When you get stuck in the middle of your book, you have two options — you can either work through doggedly, or take a break. Be careful with either of these, as the first can cause burnout, while the second can all-too-easily lead to giving up. However, if you can figure out which works for you (hint: it’s usually the opposite of what you want to do), you’ll surely find your way out of this literary labyrinth you’ve created.

I personally find that taking a break, while at the same time setting concrete limits, works best for me. If I lose my footing in a project, I take a week — no longer — to work on other pieces and enjoy my hobbies. Most of the time, this incubation period is exactly what I need to solve the problem that’s been plaguing me. By the time I get back to writing a week later, I’m fully unblocked, recharged, and more than ready to get back to work.

4. Feedback from other people is your best friend

You know how I just said that what you want to do is usually the opposite of what you should do? Well, that advice also applies to asking for feedback (and exercising, but I digress). 95% of writers I’ve met, including myself, are highly reluctant to show their work to anyone. This is extremely understandable — after all, if you’ve chosen this path, it probably means that writing is near and dear to your heart, and even a single word of criticism can feel like a crushing blow.

But once you’ve finished the first draft of your book, it’s time to toughen up and do it anyway. Friends, family, fellow writers: these are all invaluable sources of feedback as you transition into your next draft. They’ll confirm what you need to fix or change, and point out issues you never would’ve noticed by yourself. This doesn’t mean you have to show your book to everyone you know, but if you can pick a handful of advisors to give you feedback, it will be a huge help in avoiding bigger problems — like scathing reviews from actual critics — down the line.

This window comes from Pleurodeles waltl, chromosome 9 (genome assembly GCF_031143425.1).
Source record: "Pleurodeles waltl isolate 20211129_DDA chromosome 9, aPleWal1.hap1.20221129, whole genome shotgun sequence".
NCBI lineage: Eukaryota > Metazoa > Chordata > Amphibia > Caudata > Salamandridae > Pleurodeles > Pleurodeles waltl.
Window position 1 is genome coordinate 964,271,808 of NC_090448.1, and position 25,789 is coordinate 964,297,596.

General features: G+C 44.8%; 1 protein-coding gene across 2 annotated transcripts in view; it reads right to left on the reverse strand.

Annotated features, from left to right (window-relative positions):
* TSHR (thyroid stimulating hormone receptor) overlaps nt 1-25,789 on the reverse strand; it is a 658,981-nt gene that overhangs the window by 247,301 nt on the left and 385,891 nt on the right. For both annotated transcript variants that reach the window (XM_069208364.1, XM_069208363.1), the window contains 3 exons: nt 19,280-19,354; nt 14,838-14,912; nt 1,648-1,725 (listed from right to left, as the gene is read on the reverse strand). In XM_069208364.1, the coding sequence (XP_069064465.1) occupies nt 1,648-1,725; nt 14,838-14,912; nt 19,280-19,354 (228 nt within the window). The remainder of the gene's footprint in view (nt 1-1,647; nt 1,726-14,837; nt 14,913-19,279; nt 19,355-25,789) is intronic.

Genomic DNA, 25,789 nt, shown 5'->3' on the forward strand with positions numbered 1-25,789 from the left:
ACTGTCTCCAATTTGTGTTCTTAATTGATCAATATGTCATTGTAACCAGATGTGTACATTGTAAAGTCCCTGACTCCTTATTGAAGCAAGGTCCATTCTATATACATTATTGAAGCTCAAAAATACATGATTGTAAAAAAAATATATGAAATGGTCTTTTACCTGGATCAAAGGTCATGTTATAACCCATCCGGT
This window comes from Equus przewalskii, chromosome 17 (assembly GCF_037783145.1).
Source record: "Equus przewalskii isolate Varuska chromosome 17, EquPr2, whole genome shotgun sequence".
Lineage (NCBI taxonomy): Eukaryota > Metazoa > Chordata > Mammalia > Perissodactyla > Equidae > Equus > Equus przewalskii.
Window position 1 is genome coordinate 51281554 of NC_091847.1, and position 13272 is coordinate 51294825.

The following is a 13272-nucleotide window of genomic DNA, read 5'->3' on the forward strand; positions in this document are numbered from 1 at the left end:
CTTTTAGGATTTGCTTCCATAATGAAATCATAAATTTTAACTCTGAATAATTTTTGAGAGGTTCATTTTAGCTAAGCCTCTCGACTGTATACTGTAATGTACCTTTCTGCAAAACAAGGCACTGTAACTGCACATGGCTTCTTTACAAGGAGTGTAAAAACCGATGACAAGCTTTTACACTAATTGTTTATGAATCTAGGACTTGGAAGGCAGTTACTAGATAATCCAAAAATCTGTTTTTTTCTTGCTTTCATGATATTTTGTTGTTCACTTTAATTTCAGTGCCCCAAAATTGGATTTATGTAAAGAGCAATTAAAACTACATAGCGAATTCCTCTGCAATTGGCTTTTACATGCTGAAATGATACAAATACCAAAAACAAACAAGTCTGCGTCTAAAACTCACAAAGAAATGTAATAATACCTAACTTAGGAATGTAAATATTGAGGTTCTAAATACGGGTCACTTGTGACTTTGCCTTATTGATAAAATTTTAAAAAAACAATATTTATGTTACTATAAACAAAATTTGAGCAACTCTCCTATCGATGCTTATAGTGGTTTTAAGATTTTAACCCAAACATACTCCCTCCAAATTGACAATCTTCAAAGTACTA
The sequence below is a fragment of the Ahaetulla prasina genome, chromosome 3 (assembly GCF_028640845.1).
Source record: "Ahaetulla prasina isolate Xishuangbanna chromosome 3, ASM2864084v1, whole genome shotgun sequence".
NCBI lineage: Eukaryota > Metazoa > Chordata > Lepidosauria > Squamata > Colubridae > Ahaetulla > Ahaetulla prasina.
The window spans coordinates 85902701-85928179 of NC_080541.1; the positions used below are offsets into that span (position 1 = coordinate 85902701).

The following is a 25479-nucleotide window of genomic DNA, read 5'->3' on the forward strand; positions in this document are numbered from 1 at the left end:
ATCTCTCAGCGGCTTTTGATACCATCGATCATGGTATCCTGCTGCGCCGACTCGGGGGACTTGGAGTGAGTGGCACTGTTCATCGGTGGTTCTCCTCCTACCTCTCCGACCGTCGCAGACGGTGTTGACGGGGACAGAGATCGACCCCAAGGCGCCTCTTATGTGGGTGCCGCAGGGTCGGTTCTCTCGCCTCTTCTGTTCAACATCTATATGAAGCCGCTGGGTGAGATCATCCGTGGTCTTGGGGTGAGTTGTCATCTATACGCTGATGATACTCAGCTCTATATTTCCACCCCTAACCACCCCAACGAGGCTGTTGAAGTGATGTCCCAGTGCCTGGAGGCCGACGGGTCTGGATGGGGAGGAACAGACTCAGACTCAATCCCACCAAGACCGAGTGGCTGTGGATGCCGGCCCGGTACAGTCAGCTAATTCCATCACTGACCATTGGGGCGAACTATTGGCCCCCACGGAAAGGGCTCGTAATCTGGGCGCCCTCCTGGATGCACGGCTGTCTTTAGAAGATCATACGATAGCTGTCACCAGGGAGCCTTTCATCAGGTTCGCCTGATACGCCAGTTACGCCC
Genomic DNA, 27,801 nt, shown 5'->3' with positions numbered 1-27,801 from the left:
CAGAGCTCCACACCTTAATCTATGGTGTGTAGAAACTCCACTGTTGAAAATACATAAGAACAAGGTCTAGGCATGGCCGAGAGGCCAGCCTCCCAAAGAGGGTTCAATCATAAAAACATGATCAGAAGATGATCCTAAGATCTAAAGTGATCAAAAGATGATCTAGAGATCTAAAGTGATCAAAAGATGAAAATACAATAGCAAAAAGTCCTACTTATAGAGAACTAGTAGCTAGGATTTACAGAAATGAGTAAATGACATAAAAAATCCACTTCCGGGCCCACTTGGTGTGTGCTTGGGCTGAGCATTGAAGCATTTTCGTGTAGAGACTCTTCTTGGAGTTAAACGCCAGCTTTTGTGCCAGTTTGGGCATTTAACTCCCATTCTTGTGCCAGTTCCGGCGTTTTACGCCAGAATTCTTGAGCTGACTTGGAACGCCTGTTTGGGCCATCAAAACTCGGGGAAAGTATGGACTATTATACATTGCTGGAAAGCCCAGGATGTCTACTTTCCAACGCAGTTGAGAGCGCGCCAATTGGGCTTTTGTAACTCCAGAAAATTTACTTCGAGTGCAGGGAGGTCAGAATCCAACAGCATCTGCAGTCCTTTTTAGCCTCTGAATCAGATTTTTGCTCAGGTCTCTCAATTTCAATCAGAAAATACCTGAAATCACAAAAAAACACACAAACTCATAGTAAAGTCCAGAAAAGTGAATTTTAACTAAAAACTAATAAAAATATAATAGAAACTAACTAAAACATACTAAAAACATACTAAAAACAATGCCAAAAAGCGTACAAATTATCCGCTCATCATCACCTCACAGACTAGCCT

And after you’ve shown the book to your personal contacts, consider getting a professional beta reader or editor to take a look. Fair warning: their feedback will likely be less considerate than your friends’, but more honest and helpful overall. These pros know what they’re doing, and you can trust their opinions, even if you don’t always feel good about them. Just keep in mind that, no matter how painful the process, listening to feedback will ultimately result in a better book.

5. Don’t be intimidated by the prospect of publishing

Congrats! You’ve made it through the first, second, maybe even third or fourth draft of your manuscript, and it’s finally finished. What are you going to do next?

You might just pop some champagne and close your ridiculously long Google Doc forever, satisfied in the knowledge that you achieved your goal. But if you’re like most authors, you’ll probably want people to read your book — which means, of course, publishing it.

Traditional publishing can sometimes seem so lengthy, complex, and filled with rejection that you may feel it’s futile from the start. However, if you break it down into bite-sized pieces, it’s much more manageable (and definitely worthwhile if you can get signed with a major publisher)! You can start by querying agents and submitting your manuscript to slush piles, and if you have success, move into additional edits and negotiations from there.

That said, if you don’t care about trad-pub “prestige” and just want to get your book out in the world, self-publishing is also a very viable option! It’s easy to self-publish a book on Amazon, and with just a bit of research, you can learn how to market your book independently as well. But whichever path you choose, remember my very first tip: if you dedicate yourself wholeheartedly to your ambitions, you’ll find that you can accomplish almost anything.